The complexity of the claims process creates problems in the workers’ compensation claims process and employees not being familiar with what happens after their injury. This can create issues that delay matters and create problems for all. Members of the claim management team and other interested stakeholders can help “educate” injured employees on the process to ensure claims are properly filed. This can result in savings in any workers’ compensation program.
Basic Responsibilities of the Employee
Employees have several responsibilities when it comes to their workers’ compensation claims. Information related to the injury must be reported in a timely and accurate manner. Some of these responsibilities include:
- Reporting the work injury – completing the correct forms and reporting the incident to the right person;
- Understanding the training, they receive regarding workers’ compensation issues and how it applies to their situation; and
- Engagement in the process – receiving medical care, being engaged in vocational rehabilitation, and contacting the employer regarding return to work issues.
These are some of the many things an employee needs to do following a work injury. When they receive proper training and education, the result should be to take the right steps. For example, less money is spent throughout a claim when the employee returns to work promptly. Now is the time to develop policies and procedures to assist an employee in navigating the workers’ compensation system to reduce program costs.
Proactive Steps Employers Can Take
Employers and other interested stakeholders can reduce their workers’ compensation program costs by developing policies and procedures that are easy to understand. Given America’s diverse workforce, these forms should also be prepared in commonly used languages such as Spanish. Everyone should have access to telephonic translation services.
- Create “checklist” type forms that are accessible to employees and supervisors. These forms should create a roadmap for the claims process, including what happens when the workers’ compensation insurance carrier denies a claim;
- Ensure the employee receives the name and contact information of the claim handler promptly;
- Provide information to the employee on what information they need to provide to the claim handler. Examples include pay stubs for wage loss benefit payment and medical records that outline restrictions on activity; and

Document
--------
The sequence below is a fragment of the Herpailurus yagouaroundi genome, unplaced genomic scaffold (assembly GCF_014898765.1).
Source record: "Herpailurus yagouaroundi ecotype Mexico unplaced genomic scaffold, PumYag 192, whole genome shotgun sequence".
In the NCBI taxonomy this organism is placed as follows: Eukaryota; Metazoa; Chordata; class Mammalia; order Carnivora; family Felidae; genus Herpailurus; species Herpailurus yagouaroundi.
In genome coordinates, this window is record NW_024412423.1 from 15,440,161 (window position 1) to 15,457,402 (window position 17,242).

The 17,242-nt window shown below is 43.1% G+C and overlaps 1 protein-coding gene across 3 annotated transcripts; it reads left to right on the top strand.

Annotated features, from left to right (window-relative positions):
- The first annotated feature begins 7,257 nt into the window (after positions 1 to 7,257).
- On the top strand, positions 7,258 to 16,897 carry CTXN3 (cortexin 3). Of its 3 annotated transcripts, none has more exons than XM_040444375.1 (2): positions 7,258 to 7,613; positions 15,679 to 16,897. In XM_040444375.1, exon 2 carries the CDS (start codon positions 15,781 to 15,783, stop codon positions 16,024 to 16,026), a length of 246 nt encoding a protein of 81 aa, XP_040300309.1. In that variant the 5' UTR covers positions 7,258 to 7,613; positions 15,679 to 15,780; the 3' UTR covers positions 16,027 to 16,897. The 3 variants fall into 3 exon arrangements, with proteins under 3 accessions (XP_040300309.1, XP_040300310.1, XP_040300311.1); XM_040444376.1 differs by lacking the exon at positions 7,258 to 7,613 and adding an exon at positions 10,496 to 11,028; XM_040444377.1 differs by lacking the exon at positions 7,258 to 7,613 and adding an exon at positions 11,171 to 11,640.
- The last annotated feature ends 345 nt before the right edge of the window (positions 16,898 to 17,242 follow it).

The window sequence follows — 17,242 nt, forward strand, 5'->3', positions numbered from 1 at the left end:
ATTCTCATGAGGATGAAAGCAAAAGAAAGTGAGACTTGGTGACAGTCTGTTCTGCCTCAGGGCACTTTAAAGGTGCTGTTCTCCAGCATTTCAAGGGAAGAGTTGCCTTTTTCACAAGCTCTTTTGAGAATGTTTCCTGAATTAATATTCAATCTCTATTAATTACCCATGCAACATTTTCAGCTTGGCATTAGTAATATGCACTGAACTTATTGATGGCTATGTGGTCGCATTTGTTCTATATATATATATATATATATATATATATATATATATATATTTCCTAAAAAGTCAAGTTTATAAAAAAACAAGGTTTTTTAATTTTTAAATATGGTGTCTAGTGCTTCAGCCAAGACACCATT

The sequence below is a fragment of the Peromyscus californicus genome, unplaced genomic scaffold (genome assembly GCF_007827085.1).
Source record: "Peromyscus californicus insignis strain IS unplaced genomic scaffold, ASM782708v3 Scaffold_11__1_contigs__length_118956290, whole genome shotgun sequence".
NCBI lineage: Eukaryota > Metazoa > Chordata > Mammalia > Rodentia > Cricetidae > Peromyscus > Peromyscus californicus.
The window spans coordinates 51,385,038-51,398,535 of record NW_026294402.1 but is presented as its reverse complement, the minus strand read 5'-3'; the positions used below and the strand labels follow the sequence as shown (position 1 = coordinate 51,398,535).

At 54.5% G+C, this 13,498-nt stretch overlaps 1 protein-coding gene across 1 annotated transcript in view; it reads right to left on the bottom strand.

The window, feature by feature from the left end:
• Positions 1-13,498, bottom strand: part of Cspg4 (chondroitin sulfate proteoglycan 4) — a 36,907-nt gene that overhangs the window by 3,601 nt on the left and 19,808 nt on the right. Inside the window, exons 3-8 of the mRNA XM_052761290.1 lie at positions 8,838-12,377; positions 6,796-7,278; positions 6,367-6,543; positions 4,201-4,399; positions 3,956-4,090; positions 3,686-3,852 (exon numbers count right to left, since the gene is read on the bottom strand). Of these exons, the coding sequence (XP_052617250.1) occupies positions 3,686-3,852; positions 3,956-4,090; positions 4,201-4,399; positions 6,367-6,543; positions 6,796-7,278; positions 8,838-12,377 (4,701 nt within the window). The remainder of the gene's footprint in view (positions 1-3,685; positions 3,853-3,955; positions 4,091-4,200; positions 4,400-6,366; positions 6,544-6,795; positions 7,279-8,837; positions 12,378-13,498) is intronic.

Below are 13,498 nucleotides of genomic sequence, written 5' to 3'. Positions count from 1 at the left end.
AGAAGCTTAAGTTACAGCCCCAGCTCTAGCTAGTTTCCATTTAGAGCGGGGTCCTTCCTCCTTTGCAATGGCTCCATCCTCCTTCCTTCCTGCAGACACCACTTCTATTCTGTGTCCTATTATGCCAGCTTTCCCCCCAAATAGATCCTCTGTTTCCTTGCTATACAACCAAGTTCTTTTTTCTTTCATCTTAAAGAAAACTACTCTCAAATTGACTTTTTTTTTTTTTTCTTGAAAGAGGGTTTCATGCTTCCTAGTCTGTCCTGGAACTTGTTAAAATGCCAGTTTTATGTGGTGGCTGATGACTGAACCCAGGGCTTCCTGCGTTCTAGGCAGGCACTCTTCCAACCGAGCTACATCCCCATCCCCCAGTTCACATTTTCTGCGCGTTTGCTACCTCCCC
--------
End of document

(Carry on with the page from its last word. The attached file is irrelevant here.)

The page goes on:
- The name and contact information of the employer contact regarding workers’ compensation matters. This can include the name of the work injury or return to work coordinator.
Efforts to provide the employee with this information can ensure they know who to contact and what information they need to provide. This will help streamline the process and improve overall employee morale.
Document Before the Injury
Employers can also reduce stress and provide better medical care following a work injury by ensuring they have proper documents before the injury occurs. One tool that can be used in the creation of a medical history card personalized to the employee. These cards can include information that is specific to the employee and should be kept in a safe and secure location:
- Employee’s name, address, and other contact information;
- Emergency contact information for the employee. This should include cell phone and email addresses;
- Documentation regarding prescriptions being used by the employee. Information collected should include the name of the drug, dosage, frequency, and the nature of the condition it is being used; and
- List of allergies and allergic conditions.
Other considerations could include having a health care directive on file and having this information in an easily accessible but secure location that can safely time and stress following a work injury. This information will also be helpful if the employee is unconscious or unable to respond following an incident. This information can even be located on file at the employer’s contracted health care network to ease security and confidentiality concerns.
Anxiety runs high following a work injury, driven by employees not familiar with the workers’ compensation process. Employers and interested stakeholders decrease this fear and increase workplace morale by ensuring all employees have complete information regarding the claims process. They can also take steps to have medical and contact information readily accessible to assist in injury-related medical care. Employees have been better prepared to navigate the process and assist the claims team with accurate and complete information by implementing these processes.
Author Michael Stack, CEO Amaxx LLC. He is an expert in workers’ compensation cost containment systems and helps employers reduce their workers’ comp costs by 20% to 50%. He works as a consultant to large and mid-market clients, is a co-author of Your Ultimate Guide To Mastering Workers Comp Costs, a comprehensive step-by-step manual of cost containment strategies based on hands-on field experience, and is the founder & lead trainer of Amaxx Workers’ Comp Training Center, which offers the Certified Master of Workers’ Compensation national designation.
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